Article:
Phase One of this project will develop the theoretical and methodological skills and access to the technology (DiscoverText and other tools) to create sample universes of data from social media data, and to organize them as a prelude to analysis. They will then be integrated into existing courses, allowing students to participate in the capture, organization, and content analysis of mediated claims (regardless of discipline), which can then be juxtaposed with the current understanding of these claims within academic literature. This will allow undergraduates to develop both timely critical thinking and analytical skills, and an understanding of data management. The project’s specific objectives are to:
- Pilot DiscoverText and associated tools to SUNY Oneonta faculty and students
- Develop a model for integration of DiscoverText and associated tools into existing coursework in sociology and other departments
- Assess students’ ability to use the tools to understand social media data in a broader social science context
Phase Two (if funded by 2013 IITG) will disseminate strategies, findings, and the tools themselves to other SUNY comprehensive colleges to support an environment in which these questions can be investigated by a shared learning community.
DiscoverText is advanced online software for text analysis of large volumes of data; Gnip provides access to raw social media data. Access to these tools has previously been out of reach of the SUNY comprehensive colleges (PUIs), and academia in general, because of both price and an industry focus on business and government clients. This project will not only allow their deployment by SUNY Oneonta, but will develop strategies for the incorporation of these tools into the undergraduate curriculum by the other 12 comprehensive colleges within SUNY. To capitalize on the tools’ flexibility with regard to discipline, the project will be piloted in the following SUNY Oneonta courses:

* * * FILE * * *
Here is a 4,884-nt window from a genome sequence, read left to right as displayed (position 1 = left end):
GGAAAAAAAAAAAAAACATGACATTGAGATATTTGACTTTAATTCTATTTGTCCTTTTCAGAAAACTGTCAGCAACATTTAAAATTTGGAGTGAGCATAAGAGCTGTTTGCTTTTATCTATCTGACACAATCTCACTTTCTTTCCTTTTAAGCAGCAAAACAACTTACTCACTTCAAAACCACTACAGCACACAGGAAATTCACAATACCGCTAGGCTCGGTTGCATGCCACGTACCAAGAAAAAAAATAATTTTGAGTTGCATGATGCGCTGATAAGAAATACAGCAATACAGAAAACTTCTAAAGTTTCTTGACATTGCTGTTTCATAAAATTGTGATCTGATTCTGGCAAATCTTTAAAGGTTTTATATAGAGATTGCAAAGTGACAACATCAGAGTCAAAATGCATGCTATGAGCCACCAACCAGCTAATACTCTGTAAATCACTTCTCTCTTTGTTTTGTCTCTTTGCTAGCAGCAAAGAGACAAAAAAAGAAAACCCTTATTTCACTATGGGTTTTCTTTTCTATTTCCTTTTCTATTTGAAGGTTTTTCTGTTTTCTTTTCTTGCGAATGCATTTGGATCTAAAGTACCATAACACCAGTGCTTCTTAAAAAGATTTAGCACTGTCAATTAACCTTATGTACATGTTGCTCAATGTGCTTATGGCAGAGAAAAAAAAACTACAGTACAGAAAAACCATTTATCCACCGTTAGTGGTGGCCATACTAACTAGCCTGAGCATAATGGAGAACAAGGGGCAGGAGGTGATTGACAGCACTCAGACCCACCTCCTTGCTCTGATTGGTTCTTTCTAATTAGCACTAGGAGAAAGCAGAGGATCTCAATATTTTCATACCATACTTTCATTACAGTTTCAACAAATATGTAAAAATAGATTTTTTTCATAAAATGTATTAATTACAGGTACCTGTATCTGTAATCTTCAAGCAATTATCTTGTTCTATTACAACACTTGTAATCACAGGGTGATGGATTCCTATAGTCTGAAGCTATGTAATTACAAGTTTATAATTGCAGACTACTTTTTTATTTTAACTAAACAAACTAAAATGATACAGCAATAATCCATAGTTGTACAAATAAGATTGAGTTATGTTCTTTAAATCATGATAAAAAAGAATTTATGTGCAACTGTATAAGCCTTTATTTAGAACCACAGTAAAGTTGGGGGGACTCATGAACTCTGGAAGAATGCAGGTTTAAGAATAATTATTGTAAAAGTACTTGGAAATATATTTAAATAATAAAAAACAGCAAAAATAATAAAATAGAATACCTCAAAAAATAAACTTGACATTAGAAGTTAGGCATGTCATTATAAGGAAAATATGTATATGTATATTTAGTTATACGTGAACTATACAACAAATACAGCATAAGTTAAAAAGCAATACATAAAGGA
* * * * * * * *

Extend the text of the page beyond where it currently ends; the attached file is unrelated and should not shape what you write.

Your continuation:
SOCL 390 Sr Seminar in Sociology
SOCL 209 Social Research Methods
POLS 200 Approaches to Politics
POLS 277 Immigration & Citizenship
POLS 284 U.S. Foreign Policy
SOCL 242 Rural Sociology
SOCL 244 Environmental Sociology
POLS 296 Research Assistantship
In addition to learning to use the tools, students will be given one research question in common: they will conduct a content analysis of captured social media, concerning potential environmental risks posed by hydraulic fracturing and recent international controversies over the hunting of cetaceans (Burnett, 2012), and juxtapose those claims with peer-reviewed literature on the issues. Content analysis is an outstanding tool for learning about social science research, as it provides tangible, understandable data, and is used by both qualitative and quantitative researchers. Smaller-enrollment courses have been selected to facilitate the piloting of DiscoverText prior to use in larger-enrollment courses in Spring 2013. The Co-PIs have received preliminary agreement to pilot the project from additional social science faculty. The Summer 2013 period will be utilized to assess the project’s successes and challenges and produce and codify these findings for dissemination to other SUNY campuses and in preparation for Phase Two in Fall 2013.
Has enabled students access to "big data" at the Center for Computational Research at UB.